The blue­print for emo­tional suc­cess

Renowned psy­chol­o­gist and in­ter­na­tional best sell­ing au­thor Daniel Gole­man says, “emo­tional in­tel­li­gence ac­counts for 80 per­cent of ca­reer suc­cess.” Why is it then that many busi­ness lead­ers fail to em­brace their emo­tional in­tel­li­gence or even their em­pat

Business First - - CONTENTS -

Busi­ness First speaks with ac­cel­er­ated be­havioural con­sul­tant and founder of EPS – Eclat Peo­ple So­lu­tions, John LaneSmith about how lead­ers can use emo­tional in­tel­li­gence to get the best out of their peo­ple.

IIf we can in­dulge in one more quote by Daniel Gole­man, he says: “peo­ple’s emo­tions are rarely put into words, far more of­ten they are ex­pressed through other cues. The key to in­tu­it­ing another’s feel­ings is in the abil­ity to read non­ver­bal chan­nels, tone of voice, ges­ture, fa­cial ex­pres­sion and the like.”

That doesn’t come eas­ily, but it is a tru­ism of to­day’s work­place that emo­tional in­tel­li­gence is a vi­tal part of suc­cess­ful lead­er­ship.

En­ter John Lane-Smith, a man who has spent his life­time study­ing lead­ers and man­agers, but found a dis­turb­ing trend: “there are some seem­ingly bril­liant peo­ple, aca­dem­i­cally and tech­ni­cally, who have lit­tle idea about mo­ti­vat­ing or bring­ing the best out of in­di­vid­u­als or teams. In fact, in the worst cases, they can be the key rea­son why good peo­ple choose to leave.”

Lane-Smith has spent the last 30 years analysing be­hav­iour and us­ing the world’s lead­ing pro­fil­ing sys­tems to iden­tify what makes peo­ple tick. He has stud­ied over 13,0000 peo­ple to learn their unique­ness, and seek to make sense of their driv­ers.

Yet, be­fore you can start learn­ing about other peo­ple, you have to dis­cover your own driv­ers.

“It’s of­ten said it’s not un­til you lose, or nearly lose some­thing, you start to ap­pre­ci­ate it” Lane-Smith says.

Thirty-two years ago, Lane-Smith al­most lost his life.

“I was striv­ing to be the best ex­ec­u­tive I could be, but I nearly lost it all fall­ing asleep whilst driv­ing.”

Lane-Smith ca­reered into a power pole in ex­cess of 100km/h, with no airbags. The pole drove the steer­ing wheel into his face and the en­gine com­pacted his thigh into 5cm pieces. The seat belt then col­lapsed his lung.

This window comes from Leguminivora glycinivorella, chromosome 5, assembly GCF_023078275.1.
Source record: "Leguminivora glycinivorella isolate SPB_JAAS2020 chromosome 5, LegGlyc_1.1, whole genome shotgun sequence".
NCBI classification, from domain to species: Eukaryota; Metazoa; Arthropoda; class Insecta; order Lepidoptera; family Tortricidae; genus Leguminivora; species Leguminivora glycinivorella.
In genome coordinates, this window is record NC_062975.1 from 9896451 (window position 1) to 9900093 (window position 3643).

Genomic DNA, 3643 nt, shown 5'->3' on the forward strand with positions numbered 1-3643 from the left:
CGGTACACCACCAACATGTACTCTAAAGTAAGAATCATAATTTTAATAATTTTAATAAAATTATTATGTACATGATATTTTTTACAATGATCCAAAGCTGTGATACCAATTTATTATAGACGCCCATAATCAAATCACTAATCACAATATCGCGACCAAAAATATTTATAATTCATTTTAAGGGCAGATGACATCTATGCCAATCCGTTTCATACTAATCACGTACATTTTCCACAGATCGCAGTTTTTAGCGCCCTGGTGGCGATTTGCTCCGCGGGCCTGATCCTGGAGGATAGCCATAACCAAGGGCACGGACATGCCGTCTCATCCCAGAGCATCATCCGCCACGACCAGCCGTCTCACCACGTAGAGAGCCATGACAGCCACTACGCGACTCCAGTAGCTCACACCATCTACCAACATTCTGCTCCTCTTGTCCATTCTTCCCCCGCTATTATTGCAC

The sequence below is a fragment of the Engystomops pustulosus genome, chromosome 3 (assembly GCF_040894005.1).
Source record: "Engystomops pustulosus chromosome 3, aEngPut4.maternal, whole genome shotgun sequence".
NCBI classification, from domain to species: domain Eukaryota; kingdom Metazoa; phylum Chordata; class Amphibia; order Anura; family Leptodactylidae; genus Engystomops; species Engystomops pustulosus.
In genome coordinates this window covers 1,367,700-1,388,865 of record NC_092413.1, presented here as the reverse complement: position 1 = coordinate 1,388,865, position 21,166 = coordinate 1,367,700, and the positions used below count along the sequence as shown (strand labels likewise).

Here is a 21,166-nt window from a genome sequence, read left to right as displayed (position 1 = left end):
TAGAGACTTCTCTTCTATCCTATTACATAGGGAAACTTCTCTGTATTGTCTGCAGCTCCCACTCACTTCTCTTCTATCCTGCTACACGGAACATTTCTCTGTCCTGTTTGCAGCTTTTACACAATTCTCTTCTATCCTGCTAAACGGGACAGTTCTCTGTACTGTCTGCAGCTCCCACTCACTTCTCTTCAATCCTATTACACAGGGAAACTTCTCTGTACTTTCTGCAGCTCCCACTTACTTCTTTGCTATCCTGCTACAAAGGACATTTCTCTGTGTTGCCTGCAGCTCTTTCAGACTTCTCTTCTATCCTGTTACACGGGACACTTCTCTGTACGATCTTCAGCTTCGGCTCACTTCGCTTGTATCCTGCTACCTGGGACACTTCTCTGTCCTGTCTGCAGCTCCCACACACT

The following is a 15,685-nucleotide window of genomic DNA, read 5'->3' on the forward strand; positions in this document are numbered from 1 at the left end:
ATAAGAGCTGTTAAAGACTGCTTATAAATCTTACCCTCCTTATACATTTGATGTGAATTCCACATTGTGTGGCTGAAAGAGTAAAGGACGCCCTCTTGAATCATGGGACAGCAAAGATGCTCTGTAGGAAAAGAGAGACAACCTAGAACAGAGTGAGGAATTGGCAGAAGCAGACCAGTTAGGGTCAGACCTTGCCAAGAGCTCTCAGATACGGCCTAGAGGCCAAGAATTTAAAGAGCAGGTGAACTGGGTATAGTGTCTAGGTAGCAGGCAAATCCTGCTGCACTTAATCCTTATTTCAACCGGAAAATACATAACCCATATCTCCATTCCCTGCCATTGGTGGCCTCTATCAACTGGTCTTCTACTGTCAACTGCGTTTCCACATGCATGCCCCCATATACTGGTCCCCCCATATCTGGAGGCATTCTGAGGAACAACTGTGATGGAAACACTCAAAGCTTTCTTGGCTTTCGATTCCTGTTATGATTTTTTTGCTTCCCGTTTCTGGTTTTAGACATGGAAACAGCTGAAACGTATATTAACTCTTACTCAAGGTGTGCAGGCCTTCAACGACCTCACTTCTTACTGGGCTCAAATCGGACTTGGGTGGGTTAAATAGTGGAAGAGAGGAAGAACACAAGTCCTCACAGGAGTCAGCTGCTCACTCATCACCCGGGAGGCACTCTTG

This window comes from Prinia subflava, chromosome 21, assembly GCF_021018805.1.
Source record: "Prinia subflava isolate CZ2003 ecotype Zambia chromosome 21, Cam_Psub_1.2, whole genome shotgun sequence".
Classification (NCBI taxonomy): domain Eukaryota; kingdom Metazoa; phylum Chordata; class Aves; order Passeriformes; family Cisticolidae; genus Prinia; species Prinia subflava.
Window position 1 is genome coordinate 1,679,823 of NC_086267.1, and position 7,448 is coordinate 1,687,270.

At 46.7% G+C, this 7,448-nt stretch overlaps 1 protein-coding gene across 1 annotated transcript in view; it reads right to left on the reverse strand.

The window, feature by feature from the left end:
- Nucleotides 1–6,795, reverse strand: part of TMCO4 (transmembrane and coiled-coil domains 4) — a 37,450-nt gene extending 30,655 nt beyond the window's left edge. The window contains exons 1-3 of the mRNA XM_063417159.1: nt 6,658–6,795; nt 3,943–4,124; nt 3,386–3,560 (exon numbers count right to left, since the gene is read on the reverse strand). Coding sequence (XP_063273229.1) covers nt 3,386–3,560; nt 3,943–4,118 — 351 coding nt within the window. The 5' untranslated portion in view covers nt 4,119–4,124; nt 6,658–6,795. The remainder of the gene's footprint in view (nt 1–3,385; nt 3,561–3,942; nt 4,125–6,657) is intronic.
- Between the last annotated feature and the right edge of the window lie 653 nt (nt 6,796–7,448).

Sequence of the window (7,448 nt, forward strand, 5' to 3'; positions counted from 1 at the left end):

“A mes­sage de­liv­ered to my home from a po­lice­man was that my de­ceased body had been taken to the lo­cal hos­pi­tal. How­ever, that was not the case as mirac­u­lously the res­cuers, sur­geons and nurses man­aged to save and re­build me.

“The ex­pe­ri­ence was a ma­jor wake up call. It gave me an ur­gency to ap­pre­ci­ate life and make ev­ery sec­ond count.”

Fol­low­ing the ac­ci­dent, Lane-Smith was asked to tell his story and share his new­found in­sights as a key­note speaker at ma­jor con­fer­ences and con­ven­tions around the world.

His book, SOS Se­crets of Suc­cess, pro­mot­ing pos­i­tive change that en­hances per­sonal and busi­ness suc­cess, be­came an in­ter­na­tional best seller. It drew on his nine-day re­cov­ery, de­fy­ing the three to four months that had ini­tially been pre­dicted.

Mean­while, through word of mouth, EPS was build­ing a rep­u­ta­tion as the go-to coun­sel to cre­ate team co­he­sion.

EPS ad­vises busi­nesses on ev­ery­thing from iden­ti­fy­ing the right se­nior pro­fes­sion­als for strate­gic hires, to get­ting the best out of ex­ist­ing ex­ec­u­tive teams.

So much of this work comes down to emo­tional in­tel­li­gence (EI), an abil­ity to recog­nise and be aware of ones emo­tions, and those of the peo­ple around you. By un­der­stand­ing these emo­tional driv­ers, one can guide think­ing and be­hav­ior to best match these to mo­ti­vate and en­gage with other peo­ple more ef­fec­tively. EPS strives to iden­tify these per­sonal driv­ers and pre­dict where peo­ple will be nat­u­rally dis­posed to EI and also know where their gaps lie.

The busi­ness was founded on the back of Lane-Smith’s frus­tra­tion with tra­di­tional man­age­ment prac­tices that lack an aware­ness and sen­si­tiv­ity of peo­ple’s emo­tions in a pro­fes­sional con­text.

“Man­agers who lack emo­tional in­tel­li­gence tend think the only way of achiev­ing progress if their staff are un­der­per­form­ing, is to just bark louder. The dif­fer­ence be­tween be­ing a good man­ager or leader is the abil­ity to gen­er­ate what I of­ten re­fer to as ‘fol­low-abil­ity’.”

Ac­cord­ing to Lane-Smith, ‘fol­low-abil­ity’ is de­vel­oped through learn­ing how to com­mu­ni­cate with em­pa­thy. The most pow­er­ful way of do­ing this is to iden­tify the lan­guage that will cause peo­ple to quickly un­der­stand, want to co­op­er­ate and be in­flu­enced and mo­ti­vated by. This is the unique ad­van­tage EPS achieves for its clients.

EPS was founded to help man­agers find their own emo­tional in­tel­li­gence, so that they can then help their staff be the best em­ploy­ees they can be and fu­ture lead­ers in the process.

The pro­grams em­ployed by EPS “can pre­dict, with cer­tainty, what their driv­ers are go­ing to be, and what their ar­eas of en­hance­ment should be.”

The pro­grams help or­gan­i­sa­tions face their big­gest chal­lenges when it comes to find­ing the best ta­lent to help build on their foun­da­tions.

“A key chal­lenge com­pa­nies face is know­ing how well a per­son is go­ing to gel with the team and whether they will, as a man­ager, en­hance the team’s pro­duc­tiv­ity” Lane-Smith says.